Ground hornets and seeing the bigger picture | In Focus |

We need to accurately perceive our political opponents and the problems we all face

Rich Elfers

Rich Elfers

When I was 18, I mowed neighbors’ lawns to earn money. One time when I was mowing, I got stung on my ankle by ground wasps. I had stepped on their entrance hole, and they made their presence known to me.

Curious, I got a rake and put the rounded edge near their hole to see what they would do. The rake was long enough so that if they followed the rake up to me, I could escape, but they never did. They attacked the end of the rake, never understanding the source of the threat was 5 feet away. Those wasps couldn’t see the big picture.

The ground wasps taught me a lesson that we can apply to the current U.S. political situation.

There is a large group of people in this country who are like the wasps. They sense a threat to their way of life and to their very existence, but, like the wasps, only seem capable of seeing the immediate threat and not the big picture—the larger danger, the existential danger.

R. Kelly Garrett and Robert M. Bond, in an article entitled “Conservatives’ Susceptibility to Political Misconceptions”, in the June 2, 2021 Science Advances, claim in their thesis that U.S. conservatives are uniquely likely to hold misperceptions far above those of their progressive opponents. Think QAnon and other conspiracy theories such as Trump’s “Big Lie” that the election was stolen from him. Think Marjorie Taylor Green and her wild and unsubstantiated statements.

While facts and history strongly disprove all these assertions, that has not stopped their spread. Garrett and Bond’s study took place over six months. Results confirmed that conservatives had more difficulty distinguishing between truth and falsehood. Part of the reason for this is that there are more widely shared falsehoods that promote conservative views than liberal views. Examples include beliefs that climate change is a hoax, that former President Obama is not an American citizen, or that antifa broke into the U.S. Capitol on Jan. 6.

Some scholars argue that conservatives are more biased than liberals. This appears to be the case regarding race and the threat of illegal immigrants coming to our country. As the authors state: “We [the authors] provide robust evidence that conservatives discriminate between political truths and falsehoods less well than liberals when assessing a broad cross section of real-world political claims.”

Conservatives value order, cognitive closure (the need to have a definite answer for an issue), and dogmatism (a sense of absolute certainty) more commonly than liberals. Conservatives tend to value intuition over science and reason.

The authors go on to suggest a second possible explanation: The media slants more to the left than to the right. Therefore, conservatives might feel more attacked and threatened than liberals who find more confirmation for their beliefs in the mainstream media.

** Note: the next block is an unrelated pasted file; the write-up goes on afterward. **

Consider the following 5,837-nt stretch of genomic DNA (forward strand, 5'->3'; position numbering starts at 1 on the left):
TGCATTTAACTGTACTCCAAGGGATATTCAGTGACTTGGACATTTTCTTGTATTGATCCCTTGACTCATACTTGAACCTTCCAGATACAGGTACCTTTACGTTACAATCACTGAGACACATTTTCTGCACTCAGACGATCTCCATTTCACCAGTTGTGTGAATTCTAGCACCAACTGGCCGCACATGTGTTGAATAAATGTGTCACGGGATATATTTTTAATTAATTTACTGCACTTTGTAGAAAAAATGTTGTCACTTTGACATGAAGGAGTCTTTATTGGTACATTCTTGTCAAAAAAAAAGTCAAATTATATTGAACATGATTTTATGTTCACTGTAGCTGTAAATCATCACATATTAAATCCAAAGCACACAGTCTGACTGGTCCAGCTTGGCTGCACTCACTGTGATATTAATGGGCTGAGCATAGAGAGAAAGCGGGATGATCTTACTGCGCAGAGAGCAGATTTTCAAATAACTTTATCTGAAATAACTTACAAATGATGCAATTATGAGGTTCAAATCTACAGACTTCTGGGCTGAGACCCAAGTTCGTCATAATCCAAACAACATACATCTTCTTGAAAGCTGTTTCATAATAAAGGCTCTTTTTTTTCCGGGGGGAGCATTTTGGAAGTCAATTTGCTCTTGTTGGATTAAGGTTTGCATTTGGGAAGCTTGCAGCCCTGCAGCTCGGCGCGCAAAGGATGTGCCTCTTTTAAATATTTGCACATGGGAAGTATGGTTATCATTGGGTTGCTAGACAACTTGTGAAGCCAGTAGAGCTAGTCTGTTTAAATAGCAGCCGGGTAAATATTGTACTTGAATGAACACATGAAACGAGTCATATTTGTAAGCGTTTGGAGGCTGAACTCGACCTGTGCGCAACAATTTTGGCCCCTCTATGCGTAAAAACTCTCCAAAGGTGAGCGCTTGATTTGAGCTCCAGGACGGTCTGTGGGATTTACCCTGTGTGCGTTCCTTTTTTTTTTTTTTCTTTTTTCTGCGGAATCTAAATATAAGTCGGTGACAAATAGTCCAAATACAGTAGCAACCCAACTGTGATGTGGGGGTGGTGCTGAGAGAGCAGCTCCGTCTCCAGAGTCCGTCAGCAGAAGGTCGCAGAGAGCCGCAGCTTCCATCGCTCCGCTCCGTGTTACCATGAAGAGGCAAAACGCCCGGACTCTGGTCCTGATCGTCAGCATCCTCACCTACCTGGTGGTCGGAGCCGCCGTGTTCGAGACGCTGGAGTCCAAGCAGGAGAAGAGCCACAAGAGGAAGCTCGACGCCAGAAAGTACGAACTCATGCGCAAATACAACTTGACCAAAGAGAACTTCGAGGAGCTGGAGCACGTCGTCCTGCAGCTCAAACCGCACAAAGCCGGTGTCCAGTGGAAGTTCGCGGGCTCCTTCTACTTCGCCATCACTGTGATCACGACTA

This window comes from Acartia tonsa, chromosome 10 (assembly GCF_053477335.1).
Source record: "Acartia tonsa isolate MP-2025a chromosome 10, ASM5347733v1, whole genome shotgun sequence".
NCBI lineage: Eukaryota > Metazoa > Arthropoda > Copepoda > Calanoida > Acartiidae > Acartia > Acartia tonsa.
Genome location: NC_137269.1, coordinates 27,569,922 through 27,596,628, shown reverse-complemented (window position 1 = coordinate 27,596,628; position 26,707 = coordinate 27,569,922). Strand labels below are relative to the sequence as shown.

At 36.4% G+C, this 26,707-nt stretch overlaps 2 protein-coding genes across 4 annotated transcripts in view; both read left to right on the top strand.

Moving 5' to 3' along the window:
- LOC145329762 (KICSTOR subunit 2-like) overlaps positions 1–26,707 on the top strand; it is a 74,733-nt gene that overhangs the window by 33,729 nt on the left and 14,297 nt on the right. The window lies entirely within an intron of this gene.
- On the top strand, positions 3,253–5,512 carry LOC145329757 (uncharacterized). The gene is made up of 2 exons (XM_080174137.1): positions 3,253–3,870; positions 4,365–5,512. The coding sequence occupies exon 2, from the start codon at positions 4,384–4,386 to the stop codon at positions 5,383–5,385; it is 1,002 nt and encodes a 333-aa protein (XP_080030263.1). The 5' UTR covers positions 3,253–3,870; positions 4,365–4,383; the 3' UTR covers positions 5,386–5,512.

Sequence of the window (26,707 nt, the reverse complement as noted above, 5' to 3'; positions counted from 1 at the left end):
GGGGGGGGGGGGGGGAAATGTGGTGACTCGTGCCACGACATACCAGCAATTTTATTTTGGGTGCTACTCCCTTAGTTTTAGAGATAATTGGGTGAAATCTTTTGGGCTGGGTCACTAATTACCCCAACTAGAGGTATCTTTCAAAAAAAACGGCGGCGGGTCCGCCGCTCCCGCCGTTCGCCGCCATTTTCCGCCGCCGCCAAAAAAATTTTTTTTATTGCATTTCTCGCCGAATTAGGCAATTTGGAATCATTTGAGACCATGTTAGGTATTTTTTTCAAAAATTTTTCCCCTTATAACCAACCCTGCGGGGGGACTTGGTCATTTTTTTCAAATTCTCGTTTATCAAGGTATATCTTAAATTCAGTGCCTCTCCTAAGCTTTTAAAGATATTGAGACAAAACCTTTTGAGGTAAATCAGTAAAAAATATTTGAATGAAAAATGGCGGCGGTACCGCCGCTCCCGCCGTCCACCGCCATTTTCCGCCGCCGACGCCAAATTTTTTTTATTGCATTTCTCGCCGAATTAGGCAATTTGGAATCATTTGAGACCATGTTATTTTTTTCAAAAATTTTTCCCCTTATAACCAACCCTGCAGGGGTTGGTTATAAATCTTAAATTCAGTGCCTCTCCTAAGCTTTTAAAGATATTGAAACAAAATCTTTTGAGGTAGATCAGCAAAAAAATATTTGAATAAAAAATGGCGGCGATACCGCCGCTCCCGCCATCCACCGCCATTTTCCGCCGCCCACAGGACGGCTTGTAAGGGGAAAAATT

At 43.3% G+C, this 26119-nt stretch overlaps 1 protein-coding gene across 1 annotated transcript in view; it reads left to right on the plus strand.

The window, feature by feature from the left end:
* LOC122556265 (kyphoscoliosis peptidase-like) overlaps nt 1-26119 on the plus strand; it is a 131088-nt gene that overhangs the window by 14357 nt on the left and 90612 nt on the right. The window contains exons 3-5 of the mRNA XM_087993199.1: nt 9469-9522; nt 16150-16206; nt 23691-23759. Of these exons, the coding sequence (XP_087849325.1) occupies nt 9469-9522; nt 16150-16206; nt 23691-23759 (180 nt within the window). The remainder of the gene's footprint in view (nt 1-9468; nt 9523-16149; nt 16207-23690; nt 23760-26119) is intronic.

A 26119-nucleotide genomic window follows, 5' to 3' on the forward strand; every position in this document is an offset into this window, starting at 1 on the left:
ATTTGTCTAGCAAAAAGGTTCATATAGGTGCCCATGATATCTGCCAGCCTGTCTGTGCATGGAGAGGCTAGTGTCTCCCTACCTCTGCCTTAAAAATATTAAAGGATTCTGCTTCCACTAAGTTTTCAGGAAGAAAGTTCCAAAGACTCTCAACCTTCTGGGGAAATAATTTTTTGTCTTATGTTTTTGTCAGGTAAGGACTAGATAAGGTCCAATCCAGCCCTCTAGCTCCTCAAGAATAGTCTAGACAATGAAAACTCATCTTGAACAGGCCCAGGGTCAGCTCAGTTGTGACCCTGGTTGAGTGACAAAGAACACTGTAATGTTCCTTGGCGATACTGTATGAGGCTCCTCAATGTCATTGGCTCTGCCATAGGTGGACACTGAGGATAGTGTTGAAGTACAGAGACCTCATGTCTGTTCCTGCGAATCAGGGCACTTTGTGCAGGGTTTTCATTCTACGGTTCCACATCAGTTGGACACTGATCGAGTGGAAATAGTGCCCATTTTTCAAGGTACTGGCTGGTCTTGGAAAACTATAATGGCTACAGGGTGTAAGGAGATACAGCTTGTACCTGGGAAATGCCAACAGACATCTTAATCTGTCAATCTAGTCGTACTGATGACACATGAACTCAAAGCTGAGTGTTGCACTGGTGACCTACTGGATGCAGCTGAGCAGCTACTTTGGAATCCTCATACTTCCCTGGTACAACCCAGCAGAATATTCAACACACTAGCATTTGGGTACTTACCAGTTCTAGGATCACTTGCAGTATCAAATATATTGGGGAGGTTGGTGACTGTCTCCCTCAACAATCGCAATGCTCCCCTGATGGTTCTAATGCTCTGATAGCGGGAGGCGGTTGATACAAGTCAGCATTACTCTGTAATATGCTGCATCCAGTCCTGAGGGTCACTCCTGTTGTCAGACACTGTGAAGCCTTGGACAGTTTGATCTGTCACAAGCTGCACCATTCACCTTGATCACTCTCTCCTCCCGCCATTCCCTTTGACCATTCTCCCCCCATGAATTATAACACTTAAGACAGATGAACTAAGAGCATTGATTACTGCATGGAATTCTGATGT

In summary, “… the more politically neutral true stories there were in a wave, the more liberals resembled conservatives; the presence of politically charged true stories exacerbated the ideological divide in sensitivity and response bias.”

Because we live in a scientific age, “liberalism is more compatible with the… standards, values, and practices of science.” But this explanation fails to “explain why falsehoods disproportionately advantage the right.” The authors suggest that foreign powers manipulate the news to sow discord. In addition, the former president found it politically beneficial to promote lies.

To sum up their research, 21st century American conservatives are “uniquely likely to hold political misperceptions” while the news media provides accurate information which “disproportionately advances liberal interests.”

From 1949 to 1987 we were able to avoid much of the political polarization with the “fairness doctrine” which required radio and TV newscasts to give equal time for differing points of view. Its repeal was due to challenges by cable and satellite television networks. They asserted that the doctrine violated the First Amendment’s freedom of speech clause. The Federal Communications Commission finally demurred, stating that the fairness doctrine had a “chilling effect” on free speech.

Rush Limbaugh, talk show host, was instrumental in weaponizing the media by taking advantage of the conservative tendency to gullibility. He helped create the polarization we see today. The conservative rejection of science turned the media “liberal” in their eyes.

Perhaps it is time to return to an updated “fairness doctrine” where contrasting arguments might help us to mitigate our tendency to confirmation bias, whether or not it has a “chilling effect” on free speech. The survival of our representative democracy hangs in the balance.


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